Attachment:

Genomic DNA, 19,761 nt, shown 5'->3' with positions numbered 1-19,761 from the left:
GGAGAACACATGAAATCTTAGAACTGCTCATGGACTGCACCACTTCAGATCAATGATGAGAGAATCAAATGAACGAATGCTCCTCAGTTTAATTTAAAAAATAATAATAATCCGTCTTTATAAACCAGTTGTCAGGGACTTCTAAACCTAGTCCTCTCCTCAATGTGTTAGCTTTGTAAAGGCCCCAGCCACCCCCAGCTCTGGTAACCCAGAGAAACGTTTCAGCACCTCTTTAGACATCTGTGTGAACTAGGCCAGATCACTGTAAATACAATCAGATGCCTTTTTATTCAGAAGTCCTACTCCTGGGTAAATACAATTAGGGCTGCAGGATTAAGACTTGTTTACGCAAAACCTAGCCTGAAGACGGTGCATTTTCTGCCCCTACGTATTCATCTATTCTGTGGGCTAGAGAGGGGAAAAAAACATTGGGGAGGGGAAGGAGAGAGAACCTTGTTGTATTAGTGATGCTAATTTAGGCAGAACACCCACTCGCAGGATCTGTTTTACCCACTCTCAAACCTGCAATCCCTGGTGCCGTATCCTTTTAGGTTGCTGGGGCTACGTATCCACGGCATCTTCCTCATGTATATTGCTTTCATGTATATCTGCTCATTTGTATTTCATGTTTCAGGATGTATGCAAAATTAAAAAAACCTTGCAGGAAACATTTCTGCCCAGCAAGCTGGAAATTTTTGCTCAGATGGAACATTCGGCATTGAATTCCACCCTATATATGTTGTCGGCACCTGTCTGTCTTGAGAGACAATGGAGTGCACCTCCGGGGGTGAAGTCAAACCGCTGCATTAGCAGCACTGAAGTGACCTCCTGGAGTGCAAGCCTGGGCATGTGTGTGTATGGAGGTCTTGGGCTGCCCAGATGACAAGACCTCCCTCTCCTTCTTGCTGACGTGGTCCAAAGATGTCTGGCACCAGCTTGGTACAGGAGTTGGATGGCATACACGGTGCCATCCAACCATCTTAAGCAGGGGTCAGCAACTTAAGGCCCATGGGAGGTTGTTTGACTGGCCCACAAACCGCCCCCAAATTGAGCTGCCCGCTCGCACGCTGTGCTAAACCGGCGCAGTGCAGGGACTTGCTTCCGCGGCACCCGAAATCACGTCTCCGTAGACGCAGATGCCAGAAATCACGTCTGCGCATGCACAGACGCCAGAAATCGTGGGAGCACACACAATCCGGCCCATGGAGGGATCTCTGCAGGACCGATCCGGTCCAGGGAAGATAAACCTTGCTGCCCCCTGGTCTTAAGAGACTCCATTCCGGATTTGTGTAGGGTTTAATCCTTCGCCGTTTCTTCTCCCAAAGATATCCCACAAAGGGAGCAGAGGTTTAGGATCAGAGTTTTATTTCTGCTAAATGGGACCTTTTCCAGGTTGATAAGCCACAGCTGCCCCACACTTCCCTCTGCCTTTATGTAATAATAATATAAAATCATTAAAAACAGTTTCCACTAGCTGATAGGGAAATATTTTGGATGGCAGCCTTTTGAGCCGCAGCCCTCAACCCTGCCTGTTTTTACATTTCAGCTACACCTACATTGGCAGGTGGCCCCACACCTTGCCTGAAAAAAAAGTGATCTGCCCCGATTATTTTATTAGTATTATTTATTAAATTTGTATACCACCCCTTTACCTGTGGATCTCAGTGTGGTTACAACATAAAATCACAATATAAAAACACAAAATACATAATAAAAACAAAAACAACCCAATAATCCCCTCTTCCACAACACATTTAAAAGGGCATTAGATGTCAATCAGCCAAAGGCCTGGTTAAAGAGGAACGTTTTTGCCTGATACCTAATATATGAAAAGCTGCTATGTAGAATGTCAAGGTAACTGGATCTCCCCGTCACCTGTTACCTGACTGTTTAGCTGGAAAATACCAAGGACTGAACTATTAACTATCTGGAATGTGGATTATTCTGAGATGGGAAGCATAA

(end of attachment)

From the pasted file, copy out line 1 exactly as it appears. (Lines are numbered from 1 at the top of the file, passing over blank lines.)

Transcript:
Genomic DNA, 19,761 nt, shown 5'->3' with positions numbered 1-19,761 from the left: